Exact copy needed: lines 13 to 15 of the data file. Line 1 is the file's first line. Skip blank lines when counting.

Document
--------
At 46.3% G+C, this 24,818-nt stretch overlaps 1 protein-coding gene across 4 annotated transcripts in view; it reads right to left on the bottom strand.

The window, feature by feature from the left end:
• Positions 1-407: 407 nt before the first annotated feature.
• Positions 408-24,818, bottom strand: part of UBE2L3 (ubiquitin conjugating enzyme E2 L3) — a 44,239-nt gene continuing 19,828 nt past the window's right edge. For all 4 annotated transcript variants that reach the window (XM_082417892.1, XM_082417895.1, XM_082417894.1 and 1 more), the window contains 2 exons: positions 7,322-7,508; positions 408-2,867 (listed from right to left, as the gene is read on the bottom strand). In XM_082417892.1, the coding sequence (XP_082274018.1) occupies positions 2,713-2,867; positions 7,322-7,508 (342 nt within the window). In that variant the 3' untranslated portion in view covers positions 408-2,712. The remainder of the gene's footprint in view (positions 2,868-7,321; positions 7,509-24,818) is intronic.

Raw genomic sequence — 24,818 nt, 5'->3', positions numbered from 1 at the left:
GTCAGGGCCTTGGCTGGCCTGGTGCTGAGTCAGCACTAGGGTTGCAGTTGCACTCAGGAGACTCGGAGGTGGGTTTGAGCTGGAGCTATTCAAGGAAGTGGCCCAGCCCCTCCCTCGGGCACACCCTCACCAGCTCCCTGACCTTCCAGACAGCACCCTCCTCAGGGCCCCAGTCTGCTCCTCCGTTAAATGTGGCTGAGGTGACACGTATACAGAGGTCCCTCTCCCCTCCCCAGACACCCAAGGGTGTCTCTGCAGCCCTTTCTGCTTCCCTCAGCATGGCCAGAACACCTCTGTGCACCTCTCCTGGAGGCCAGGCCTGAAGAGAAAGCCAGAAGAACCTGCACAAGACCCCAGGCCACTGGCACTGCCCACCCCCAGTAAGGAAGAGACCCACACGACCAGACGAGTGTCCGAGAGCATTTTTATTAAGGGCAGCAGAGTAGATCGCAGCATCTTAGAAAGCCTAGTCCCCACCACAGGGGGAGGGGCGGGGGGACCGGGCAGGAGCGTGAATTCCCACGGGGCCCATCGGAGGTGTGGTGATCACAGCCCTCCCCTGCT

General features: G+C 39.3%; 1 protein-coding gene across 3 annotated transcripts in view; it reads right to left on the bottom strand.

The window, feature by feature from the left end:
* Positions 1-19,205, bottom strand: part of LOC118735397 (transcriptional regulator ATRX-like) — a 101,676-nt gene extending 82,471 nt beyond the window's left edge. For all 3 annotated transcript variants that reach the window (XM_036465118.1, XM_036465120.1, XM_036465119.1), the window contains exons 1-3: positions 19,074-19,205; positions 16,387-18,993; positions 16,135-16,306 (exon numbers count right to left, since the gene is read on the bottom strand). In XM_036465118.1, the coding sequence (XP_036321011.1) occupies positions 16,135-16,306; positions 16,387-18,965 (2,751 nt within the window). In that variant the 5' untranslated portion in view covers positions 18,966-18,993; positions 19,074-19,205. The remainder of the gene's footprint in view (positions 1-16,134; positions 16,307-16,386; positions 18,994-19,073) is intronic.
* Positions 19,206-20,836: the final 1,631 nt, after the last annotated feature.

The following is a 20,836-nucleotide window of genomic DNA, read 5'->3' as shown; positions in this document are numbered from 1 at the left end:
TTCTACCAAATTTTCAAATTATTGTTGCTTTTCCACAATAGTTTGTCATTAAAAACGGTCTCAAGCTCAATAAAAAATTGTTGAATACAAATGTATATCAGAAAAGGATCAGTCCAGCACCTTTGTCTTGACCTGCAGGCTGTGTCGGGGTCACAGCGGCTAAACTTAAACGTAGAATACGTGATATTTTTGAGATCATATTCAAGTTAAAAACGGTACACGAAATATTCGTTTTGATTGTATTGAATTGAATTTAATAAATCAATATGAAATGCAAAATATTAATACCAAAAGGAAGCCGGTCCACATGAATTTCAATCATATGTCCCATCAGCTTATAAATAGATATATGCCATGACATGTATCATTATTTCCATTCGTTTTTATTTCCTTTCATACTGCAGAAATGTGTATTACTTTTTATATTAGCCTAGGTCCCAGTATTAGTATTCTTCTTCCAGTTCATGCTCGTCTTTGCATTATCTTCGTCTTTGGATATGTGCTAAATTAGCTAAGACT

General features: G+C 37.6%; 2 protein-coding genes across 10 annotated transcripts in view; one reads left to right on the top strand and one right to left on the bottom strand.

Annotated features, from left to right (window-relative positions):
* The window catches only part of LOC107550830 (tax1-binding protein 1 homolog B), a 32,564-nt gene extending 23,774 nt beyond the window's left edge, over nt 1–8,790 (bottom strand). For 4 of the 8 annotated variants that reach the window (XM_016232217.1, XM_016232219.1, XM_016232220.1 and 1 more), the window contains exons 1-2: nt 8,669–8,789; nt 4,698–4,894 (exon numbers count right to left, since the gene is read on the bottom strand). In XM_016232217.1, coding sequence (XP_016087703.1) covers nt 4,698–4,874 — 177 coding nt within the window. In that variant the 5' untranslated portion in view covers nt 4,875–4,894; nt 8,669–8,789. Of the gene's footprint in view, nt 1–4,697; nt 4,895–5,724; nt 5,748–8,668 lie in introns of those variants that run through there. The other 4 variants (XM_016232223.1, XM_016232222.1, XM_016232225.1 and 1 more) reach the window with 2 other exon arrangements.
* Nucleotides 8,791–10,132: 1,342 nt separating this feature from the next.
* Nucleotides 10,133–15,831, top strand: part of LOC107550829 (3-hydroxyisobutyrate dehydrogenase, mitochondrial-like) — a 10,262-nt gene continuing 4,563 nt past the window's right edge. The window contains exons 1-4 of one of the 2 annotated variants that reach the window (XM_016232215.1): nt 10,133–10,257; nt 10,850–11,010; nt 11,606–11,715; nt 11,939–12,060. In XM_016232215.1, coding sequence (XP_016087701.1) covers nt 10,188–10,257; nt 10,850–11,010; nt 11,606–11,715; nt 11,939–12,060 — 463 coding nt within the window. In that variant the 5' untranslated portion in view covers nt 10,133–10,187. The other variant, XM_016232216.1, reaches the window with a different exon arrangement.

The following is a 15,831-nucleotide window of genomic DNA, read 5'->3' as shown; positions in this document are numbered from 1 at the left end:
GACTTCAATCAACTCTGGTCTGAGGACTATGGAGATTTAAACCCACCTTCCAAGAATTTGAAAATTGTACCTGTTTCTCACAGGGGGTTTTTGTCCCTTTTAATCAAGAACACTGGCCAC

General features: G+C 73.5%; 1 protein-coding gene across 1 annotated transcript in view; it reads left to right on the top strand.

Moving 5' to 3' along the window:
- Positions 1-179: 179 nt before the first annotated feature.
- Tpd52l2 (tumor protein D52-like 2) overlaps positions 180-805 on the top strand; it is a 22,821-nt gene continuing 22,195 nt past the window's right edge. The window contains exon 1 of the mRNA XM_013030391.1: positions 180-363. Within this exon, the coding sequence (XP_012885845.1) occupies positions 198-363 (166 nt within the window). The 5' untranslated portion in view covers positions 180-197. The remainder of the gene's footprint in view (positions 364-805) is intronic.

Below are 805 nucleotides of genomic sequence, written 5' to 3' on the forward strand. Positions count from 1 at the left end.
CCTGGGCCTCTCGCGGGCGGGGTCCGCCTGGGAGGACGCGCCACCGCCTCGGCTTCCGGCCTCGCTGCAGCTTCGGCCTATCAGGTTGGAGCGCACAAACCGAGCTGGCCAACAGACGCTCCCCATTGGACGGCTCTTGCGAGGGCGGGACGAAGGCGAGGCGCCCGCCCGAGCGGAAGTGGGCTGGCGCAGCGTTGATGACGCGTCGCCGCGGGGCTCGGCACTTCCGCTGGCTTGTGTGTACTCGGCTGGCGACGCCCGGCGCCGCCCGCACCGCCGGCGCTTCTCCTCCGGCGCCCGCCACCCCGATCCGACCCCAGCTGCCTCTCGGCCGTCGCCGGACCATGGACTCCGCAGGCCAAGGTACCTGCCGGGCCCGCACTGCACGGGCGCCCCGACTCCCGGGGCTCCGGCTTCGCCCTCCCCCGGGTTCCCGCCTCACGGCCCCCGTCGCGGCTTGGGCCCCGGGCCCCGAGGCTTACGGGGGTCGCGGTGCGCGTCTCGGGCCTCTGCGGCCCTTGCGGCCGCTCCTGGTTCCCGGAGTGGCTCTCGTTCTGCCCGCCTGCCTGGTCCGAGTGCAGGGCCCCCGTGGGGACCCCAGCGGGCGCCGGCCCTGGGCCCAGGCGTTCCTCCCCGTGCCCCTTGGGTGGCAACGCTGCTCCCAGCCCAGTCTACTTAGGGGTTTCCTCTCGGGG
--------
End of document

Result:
General features: G+C 37.6%; 2 protein-coding genes across 10 annotated transcripts in view; one reads left to right on the top strand and one right to left on the bottom strand.

Annotated features, from left to right (window-relative positions):
* The window catches only part of LOC107550830 (tax1-binding protein 1 homolog B), a 32,564-nt gene extending 23,774 nt beyond the window's left edge, over nt 1–8,790 (bottom strand). For 4 of the 8 annotated variants that reach the window (XM_016232217.1, XM_016232219.1, XM_016232220.1 and 1 more), the window contains exons 1-2: nt 8,669–8,789; nt 4,698–4,894 (exon numbers count right to left, since the gene is read on the bottom strand). In XM_016232217.1, coding sequence (XP_016087703.1) covers nt 4,698–4,874 — 177 coding nt within the window. In that variant the 5' untranslated portion in view covers nt 4,875–4,894; nt 8,669–8,789. Of the gene's footprint in view, nt 1–4,697; nt 4,895–5,724; nt 5,748–8,668 lie in introns of those variants that run through there. The other 4 variants (XM_016232223.1, XM_016232222.1, XM_016232225.1 and 1 more) reach the window with 2 other exon arrangements.